The University of Nevada, Las Vegas is ditching its mascot but retaining its Rebels moniker.
University president Keith E. Whitfield wrote a letter Tuesday in which he announced the Hey Reb! mascot "has been retired since last spring and there are no plans to bring it back." He added the school isn't presently exploring new mascots to replace Hey Reb!
UNLV will, however, continue to be known as the Rebels:
"Personally, I have always viewed the term 'Rebels' as a strong, nationally recognized brand synonymous with UNLV. I believe the word 'rebel' represents an attitude or spirit. It captures the essence of an iconic city that is unconventional and celebrates its independence, tenacity, and resiliency. Rebels have a purpose or motivation for a greater cause and are not afraid to take risks to make incredible things happen."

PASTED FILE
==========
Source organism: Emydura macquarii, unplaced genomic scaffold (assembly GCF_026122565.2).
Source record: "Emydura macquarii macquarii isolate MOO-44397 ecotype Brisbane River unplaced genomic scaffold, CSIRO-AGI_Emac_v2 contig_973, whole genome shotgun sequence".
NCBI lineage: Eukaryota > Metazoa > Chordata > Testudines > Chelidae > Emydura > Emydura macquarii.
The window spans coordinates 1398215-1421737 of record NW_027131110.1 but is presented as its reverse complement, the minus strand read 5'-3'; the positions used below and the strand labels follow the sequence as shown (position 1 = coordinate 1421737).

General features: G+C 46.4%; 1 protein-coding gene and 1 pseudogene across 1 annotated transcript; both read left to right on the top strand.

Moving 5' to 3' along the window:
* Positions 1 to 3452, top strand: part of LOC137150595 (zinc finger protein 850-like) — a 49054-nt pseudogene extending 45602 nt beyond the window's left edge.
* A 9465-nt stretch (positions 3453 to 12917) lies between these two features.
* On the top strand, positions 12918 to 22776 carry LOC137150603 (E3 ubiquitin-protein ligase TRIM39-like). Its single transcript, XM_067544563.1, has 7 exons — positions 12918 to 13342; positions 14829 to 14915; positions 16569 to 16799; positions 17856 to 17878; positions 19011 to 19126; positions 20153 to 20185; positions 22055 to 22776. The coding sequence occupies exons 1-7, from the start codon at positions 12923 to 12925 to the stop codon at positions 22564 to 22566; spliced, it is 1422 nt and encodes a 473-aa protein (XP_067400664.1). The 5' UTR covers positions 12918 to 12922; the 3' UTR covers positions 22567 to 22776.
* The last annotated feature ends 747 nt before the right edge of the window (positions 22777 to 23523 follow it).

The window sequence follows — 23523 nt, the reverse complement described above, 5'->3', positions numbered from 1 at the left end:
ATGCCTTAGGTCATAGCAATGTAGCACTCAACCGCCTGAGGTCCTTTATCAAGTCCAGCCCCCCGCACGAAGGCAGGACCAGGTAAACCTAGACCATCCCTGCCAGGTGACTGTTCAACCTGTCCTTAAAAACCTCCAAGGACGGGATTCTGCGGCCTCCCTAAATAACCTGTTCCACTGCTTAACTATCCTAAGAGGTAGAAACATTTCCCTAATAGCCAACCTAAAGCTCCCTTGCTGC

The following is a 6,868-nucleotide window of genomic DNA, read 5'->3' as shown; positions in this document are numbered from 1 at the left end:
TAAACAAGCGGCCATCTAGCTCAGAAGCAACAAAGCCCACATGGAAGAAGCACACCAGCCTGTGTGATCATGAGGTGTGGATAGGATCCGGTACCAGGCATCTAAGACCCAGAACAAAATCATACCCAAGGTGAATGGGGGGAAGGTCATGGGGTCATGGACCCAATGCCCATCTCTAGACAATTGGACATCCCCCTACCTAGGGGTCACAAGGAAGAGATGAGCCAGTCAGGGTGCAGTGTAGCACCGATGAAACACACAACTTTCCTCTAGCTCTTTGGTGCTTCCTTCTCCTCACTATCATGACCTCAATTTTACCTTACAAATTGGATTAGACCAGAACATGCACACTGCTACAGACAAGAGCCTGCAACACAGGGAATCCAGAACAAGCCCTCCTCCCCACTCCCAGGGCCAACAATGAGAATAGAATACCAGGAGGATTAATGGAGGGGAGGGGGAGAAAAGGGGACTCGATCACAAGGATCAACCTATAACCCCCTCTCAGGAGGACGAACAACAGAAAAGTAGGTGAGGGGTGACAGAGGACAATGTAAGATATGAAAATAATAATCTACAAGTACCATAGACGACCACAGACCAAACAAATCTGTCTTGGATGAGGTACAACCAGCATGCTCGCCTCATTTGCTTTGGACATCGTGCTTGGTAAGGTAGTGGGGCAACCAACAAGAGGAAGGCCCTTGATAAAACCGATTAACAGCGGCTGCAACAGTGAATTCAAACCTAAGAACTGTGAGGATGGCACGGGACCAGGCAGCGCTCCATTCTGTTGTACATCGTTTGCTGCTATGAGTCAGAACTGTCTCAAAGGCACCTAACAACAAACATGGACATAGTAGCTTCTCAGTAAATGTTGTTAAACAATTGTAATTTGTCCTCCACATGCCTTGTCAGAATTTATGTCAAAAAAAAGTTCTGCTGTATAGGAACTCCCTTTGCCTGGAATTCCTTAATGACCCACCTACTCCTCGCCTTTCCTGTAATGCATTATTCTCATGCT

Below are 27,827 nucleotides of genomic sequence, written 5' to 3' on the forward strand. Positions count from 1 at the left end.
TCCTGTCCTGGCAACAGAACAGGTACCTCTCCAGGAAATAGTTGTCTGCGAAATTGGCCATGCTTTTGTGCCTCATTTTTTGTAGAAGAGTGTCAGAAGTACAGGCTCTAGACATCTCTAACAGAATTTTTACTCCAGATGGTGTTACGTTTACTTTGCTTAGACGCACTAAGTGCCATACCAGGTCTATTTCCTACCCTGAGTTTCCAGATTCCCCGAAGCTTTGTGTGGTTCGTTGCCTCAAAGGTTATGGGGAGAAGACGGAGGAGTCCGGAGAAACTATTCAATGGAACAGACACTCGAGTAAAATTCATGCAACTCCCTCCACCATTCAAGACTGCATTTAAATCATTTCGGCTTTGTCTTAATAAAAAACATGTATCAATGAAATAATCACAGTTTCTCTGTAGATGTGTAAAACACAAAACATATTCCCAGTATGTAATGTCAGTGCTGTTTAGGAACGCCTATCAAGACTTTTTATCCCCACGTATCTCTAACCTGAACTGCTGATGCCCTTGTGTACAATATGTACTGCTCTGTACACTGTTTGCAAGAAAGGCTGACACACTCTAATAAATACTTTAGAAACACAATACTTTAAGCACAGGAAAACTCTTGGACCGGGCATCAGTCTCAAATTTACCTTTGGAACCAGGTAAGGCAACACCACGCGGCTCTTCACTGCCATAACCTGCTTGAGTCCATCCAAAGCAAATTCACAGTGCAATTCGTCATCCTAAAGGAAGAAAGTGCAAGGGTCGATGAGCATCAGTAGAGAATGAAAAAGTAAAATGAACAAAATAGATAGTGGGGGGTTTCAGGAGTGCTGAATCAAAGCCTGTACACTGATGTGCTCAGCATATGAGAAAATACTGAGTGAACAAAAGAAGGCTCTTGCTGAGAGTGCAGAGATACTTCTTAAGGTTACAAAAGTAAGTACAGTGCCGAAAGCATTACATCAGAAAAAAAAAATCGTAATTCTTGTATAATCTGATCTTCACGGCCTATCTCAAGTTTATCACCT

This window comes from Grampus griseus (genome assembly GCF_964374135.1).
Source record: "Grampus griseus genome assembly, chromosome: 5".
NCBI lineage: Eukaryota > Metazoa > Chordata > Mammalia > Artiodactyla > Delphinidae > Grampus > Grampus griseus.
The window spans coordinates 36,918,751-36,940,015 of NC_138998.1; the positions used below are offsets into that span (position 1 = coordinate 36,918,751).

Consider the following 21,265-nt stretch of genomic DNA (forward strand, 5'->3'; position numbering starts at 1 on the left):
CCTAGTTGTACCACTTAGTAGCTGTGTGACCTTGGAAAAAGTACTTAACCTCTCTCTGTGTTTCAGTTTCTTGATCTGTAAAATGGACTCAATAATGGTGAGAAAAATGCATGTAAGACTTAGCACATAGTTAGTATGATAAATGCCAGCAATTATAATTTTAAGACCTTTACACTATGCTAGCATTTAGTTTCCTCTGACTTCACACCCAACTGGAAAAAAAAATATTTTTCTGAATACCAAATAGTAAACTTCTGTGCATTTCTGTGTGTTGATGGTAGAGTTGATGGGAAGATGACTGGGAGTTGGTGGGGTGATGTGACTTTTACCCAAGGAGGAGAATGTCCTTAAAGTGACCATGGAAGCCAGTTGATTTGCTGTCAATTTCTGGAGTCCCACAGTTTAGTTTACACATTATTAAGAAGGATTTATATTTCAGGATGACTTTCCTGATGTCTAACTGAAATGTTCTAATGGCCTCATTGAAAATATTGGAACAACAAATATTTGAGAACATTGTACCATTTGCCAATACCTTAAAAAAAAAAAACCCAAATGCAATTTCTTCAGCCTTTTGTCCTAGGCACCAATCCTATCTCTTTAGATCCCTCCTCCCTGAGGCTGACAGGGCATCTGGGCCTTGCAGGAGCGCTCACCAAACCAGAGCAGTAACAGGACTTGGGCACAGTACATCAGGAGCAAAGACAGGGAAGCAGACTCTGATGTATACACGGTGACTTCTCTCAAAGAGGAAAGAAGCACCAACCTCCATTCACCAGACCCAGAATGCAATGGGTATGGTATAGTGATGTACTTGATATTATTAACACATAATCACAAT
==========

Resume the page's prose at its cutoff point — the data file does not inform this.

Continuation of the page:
Last June, then-president Marta Meana announced that UNLV was removing a statue of Hey Reb! and that school officials were discussing the future of the mascot.
Especially in the wake of nationwide protests against systemic racism and social inequality, some universities and sports franchises have reevaluated their branding. The Washington Football Team and Cleveland's MLB franchise, for example, both moved on from nicknames that are considered derogatory toward Indigenous people.
As Whitfield explained, "rebel" can be a more general term with broad connotations. However, the term has also long been associated with Confederate States of America—the 11 states which seceded from the U.S. and fought against it in the Civil War.
The connection between the Rebels moniker and the Confederacy used to be more overt.
"After establishing the Rebels nickname, Nevada Southern students also created Beauregard, a cartoon wolf with a Confederate uniform, to 'rebel' against [University of Nevada, Reno] and its wolf-pack mascot in the North," UNLV wrote in a history of its nickname.
Criticism arose over Beauregard's depiction in a Confederate uniform, and he was removed in 1976. Hey Reb! was adopted in 1983 and was inspired by "the Western trailblazers of the 1800s who ventured into uncharted Nevada to discover resources and build communities." However, Hey Reb! still saw criticism for its resemblance to cartoon depictions of Confederate soldiers.